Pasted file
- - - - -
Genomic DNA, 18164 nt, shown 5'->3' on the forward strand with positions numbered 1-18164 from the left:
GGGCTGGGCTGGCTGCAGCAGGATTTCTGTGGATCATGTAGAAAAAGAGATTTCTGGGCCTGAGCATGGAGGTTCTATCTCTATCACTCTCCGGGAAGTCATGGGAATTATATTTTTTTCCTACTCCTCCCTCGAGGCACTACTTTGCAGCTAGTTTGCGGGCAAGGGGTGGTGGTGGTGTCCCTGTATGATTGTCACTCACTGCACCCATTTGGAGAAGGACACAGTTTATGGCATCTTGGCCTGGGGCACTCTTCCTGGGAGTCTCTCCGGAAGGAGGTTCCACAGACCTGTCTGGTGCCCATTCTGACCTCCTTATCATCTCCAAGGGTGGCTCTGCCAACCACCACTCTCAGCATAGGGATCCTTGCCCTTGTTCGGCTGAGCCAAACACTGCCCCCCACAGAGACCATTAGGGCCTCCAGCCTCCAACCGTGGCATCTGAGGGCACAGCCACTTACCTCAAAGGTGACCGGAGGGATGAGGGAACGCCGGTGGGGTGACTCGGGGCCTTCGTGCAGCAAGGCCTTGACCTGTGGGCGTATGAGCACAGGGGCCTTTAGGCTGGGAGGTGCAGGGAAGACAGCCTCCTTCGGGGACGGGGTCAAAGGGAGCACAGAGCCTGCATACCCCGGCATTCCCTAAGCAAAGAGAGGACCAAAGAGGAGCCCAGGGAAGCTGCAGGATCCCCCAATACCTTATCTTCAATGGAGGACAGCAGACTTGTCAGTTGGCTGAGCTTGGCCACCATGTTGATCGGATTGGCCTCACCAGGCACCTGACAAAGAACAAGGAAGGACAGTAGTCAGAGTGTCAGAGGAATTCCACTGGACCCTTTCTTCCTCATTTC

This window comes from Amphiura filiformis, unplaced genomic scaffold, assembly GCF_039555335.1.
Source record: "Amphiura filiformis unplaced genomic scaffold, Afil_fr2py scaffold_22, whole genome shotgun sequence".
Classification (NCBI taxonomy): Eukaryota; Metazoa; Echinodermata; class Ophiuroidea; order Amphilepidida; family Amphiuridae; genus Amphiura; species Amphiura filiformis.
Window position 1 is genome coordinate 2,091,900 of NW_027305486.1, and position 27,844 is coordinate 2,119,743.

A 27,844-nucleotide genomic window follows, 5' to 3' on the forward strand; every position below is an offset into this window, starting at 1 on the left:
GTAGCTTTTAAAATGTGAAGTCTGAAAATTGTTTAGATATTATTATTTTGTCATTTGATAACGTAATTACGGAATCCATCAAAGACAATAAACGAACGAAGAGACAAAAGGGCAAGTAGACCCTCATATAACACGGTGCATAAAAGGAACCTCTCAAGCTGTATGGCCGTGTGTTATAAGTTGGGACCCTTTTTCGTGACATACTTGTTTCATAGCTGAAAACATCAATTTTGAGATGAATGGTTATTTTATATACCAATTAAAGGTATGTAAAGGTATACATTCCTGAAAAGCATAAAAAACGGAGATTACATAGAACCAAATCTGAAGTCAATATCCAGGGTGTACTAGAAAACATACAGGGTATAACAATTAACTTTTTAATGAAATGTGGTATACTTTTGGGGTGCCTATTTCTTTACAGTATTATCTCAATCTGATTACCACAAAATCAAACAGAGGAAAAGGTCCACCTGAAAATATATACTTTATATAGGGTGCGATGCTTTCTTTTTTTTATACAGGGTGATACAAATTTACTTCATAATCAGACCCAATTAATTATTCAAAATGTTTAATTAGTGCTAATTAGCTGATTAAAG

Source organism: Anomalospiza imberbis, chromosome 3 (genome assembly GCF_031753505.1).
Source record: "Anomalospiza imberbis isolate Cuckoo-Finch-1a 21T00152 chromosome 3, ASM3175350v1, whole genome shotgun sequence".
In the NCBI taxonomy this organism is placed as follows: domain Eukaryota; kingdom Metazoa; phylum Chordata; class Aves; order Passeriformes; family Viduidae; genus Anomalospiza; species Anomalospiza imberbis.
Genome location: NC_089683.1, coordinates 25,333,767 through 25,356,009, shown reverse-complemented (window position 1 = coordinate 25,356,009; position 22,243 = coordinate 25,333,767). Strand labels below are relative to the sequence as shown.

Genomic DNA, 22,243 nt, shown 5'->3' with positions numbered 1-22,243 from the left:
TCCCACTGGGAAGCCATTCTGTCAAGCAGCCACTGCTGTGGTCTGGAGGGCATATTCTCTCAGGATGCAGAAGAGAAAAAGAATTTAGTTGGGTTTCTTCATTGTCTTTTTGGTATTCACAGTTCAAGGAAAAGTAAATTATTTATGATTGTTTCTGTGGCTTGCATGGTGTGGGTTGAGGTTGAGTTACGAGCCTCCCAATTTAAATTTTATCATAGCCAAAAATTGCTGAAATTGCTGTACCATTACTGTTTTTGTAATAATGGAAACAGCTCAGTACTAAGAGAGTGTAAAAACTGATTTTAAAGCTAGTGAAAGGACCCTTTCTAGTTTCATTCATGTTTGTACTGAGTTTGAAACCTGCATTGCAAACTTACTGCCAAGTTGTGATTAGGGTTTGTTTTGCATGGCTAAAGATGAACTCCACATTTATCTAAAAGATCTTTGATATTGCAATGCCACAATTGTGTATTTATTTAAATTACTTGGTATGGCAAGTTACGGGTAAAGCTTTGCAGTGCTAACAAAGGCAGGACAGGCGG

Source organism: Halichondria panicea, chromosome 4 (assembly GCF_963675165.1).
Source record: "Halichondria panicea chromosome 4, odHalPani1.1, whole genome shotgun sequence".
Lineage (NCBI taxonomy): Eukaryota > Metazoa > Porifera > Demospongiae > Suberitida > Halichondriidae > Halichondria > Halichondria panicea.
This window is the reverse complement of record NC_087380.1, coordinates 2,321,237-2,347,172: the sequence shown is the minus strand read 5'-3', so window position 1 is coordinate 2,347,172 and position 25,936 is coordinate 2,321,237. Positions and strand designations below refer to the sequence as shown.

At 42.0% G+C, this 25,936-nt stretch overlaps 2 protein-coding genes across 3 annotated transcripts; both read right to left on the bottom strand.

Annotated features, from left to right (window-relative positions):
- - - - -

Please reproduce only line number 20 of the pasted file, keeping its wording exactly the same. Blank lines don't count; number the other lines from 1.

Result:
Annotated features, from left to right (window-relative positions):